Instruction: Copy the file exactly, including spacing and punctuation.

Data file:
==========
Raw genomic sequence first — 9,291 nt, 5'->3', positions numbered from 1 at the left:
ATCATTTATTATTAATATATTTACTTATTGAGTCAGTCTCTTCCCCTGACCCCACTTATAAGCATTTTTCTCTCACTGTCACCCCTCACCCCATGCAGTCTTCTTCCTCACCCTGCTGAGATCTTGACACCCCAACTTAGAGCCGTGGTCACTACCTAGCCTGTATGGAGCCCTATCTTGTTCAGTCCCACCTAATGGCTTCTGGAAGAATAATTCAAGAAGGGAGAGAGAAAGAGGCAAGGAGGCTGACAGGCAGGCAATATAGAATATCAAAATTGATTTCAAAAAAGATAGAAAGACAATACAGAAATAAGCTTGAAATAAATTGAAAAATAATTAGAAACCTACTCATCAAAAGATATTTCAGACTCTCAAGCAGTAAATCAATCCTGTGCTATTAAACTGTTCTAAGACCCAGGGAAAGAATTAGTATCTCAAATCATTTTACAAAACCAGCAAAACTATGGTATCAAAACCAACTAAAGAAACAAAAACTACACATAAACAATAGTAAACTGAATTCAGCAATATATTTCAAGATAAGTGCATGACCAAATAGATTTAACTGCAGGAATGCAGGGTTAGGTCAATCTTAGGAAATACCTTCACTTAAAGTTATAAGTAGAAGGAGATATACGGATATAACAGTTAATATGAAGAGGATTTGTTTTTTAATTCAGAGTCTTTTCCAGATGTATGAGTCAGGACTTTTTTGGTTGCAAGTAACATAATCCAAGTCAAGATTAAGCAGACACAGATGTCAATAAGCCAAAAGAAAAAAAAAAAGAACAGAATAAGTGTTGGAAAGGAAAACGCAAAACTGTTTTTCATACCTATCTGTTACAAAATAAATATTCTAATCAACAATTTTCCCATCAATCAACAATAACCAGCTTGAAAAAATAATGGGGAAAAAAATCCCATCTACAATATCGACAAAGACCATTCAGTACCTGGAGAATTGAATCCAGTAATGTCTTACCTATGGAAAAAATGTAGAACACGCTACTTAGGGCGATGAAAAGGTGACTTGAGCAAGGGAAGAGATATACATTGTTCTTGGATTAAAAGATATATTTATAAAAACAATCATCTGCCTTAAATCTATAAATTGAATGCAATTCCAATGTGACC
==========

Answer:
Raw genomic sequence first — 9,291 nt, 5'->3', positions numbered from 1 at the left:
ATCATTTATTATTAATATATTTACTTATTGAGTCAGTCTCTTCCCCTGACCCCACTTATAAGCATTTTTCTCTCACTGTCACCCCTCACCCCATGCAGTCTTCTTCCTCACCCTGCTGAGATCTTGACACCCCAACTTAGAGCCGTGGTCACTACCTAGCCTGTATGGAGCCCTATCTTGTTCAGTCCCACCTAATGGCTTCTGGAAGAATAATTCAAGAAGGGAGAGAGAAAGAGGCAAGGAGGCTGACAGGCAGGCAATATAGAATATCAAAATTGATTTCAAAAAAGATAGAAAGACAATACAGAAATAAGCTTGAAATAAATTGAAAAATAATTAGAAACCTACTCATCAAAAGATATTTCAGACTCTCAAGCAGTAAATCAATCCTGTGCTATTAAACTGTTCTAAGACCCAGGGAAAGAATTAGTATCTCAAATCATTTTACAAAACCAGCAAAACTATGGTATCAAAACCAACTAAAGAAACAAAAACTACACATAAACAATAGTAAACTGAATTCAGCAATATATTTCAAGATAAGTGCATGACCAAATAGATTTAACTGCAGGAATGCAGGGTTAGGTCAATCTTAGGAAATACCTTCACTTAAAGTTATAAGTAGAAGGAGATATACGGATATAACAGTTAATATGAAGAGGATTTGTTTTTTAATTCAGAGTCTTTTCCAGATGTATGAGTCAGGACTTTTTTGGTTGCAAGTAACATAATCCAAGTCAAGATTAAGCAGACACAGATGTCAATAAGCCAAAAGAAAAAAAAAAAGAACAGAATAAGTGTTGGAAAGGAAAACGCAAAACTGTTTTTCATACCTATCTGTTACAAAATAAATATTCTAATCAACAATTTTCCCATCAATCAACAATAACCAGCTTGAAAAAATAATGGGGAAAAAAATCCCATCTACAATATCGACAAAGACCATTCAGTACCTGGAGAATTGAATCCAGTAATGTCTTACCTATGGAAAAAATGTAGAACACGCTACTTAGGGCGATGAAAAGGTGACTTGAGCAAGGGAAGAGATATACATTGTTCTTGGATTAAAAGATATATTTATAAAAACAATCATCTGCCTTAAATCTATAAATTGAATGCAATTCCAATGTGACC